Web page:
Whilst this link is intriguing, it can not be substantiated by archaeological evidence from the site. An important publication on the subject is “Maadi I – the pottery of the PreDynastic Settlement”17, in which the authors discuss the presence of Palestinian (including Jericho) pots of Chalcolithic age (4000-3000BC). Not only is this date not consistent with the 5000BC date advocated by Schoch for the construction of the Sphinx, the authors note that the Palestinian pots were of a single type and represented only some 3% of the total assemblage. Given the rich variety of forms of Palestinian ware, the firm conclusion reached was that these pots were not imported in their own right, nor were they brought with settlers – their presence in Egypt was simply due to the fact that they were the standard container for a certain class of goods imported from Palestine.
As for the Nabta Playa, well the Sphinx and Sphinx temple actually have very little in common with the stone circle discovered at this site in southern Egypt (dated to approximately 6000BC18). The scale of the two monuments could not be different, the Sphinx is some 74m long, whereas the Nabta circle is only 4m in diameter. Unlike the Sphinx temple particularly, which consists of carefully quarried, worked and placed masonry, the Nabta circle is built from roughly hewn blocks. A number of large worked stones have also been found buried in the sand at Nabta. Whilst these monoliths show some advanced features of working in stone, they do not represent masonry and can not, therefore, be associated with the Sphinx.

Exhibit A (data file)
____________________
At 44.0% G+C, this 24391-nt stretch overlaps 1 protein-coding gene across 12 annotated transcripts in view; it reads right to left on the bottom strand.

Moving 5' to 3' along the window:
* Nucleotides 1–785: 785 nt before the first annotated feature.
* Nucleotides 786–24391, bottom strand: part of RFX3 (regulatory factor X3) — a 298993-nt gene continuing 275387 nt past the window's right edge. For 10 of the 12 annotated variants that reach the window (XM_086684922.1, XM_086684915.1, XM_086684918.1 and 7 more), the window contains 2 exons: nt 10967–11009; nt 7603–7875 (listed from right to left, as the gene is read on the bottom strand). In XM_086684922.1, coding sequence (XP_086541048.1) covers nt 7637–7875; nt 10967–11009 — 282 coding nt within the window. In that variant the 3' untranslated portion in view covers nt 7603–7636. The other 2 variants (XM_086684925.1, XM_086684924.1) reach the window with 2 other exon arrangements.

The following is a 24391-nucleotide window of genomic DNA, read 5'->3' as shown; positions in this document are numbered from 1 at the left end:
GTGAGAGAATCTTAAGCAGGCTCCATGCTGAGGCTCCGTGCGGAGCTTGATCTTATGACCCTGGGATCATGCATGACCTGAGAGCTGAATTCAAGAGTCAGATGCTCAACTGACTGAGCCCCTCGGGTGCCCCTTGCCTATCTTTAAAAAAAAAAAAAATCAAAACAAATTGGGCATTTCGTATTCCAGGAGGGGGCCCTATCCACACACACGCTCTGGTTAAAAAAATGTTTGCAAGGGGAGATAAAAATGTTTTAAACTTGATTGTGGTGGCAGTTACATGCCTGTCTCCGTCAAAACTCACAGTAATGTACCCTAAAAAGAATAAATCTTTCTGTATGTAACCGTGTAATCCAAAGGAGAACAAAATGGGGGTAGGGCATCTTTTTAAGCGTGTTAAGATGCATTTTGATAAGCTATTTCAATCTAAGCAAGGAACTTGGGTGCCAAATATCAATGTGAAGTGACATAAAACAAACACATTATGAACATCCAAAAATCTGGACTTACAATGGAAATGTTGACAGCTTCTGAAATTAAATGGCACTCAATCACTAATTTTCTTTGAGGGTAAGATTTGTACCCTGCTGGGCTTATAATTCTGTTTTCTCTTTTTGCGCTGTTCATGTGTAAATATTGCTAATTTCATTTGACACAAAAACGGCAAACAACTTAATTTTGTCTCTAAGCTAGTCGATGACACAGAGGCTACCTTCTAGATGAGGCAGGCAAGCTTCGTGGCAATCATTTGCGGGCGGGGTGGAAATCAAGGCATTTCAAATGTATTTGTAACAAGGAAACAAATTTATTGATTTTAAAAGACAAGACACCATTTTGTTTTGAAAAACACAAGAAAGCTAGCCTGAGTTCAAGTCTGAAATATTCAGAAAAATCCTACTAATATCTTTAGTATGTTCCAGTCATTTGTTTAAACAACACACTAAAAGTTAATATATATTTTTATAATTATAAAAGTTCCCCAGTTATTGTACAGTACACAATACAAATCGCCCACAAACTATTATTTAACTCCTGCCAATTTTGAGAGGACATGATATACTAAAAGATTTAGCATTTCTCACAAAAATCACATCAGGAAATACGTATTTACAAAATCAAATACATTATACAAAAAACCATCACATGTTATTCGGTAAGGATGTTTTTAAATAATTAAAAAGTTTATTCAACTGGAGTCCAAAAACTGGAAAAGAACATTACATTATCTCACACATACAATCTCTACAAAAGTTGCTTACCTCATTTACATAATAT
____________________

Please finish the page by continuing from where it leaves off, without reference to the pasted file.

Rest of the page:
These distant sites (Jericho and Nabta) fail to provide the early context for the Sphinx that Schoch has sought. More to the point, however, is that we do have archaeological evidence from Egypt for the period ca. 5000BC. The capabilities of the culture from this time are well established, however, they do not include the working of stone masonry.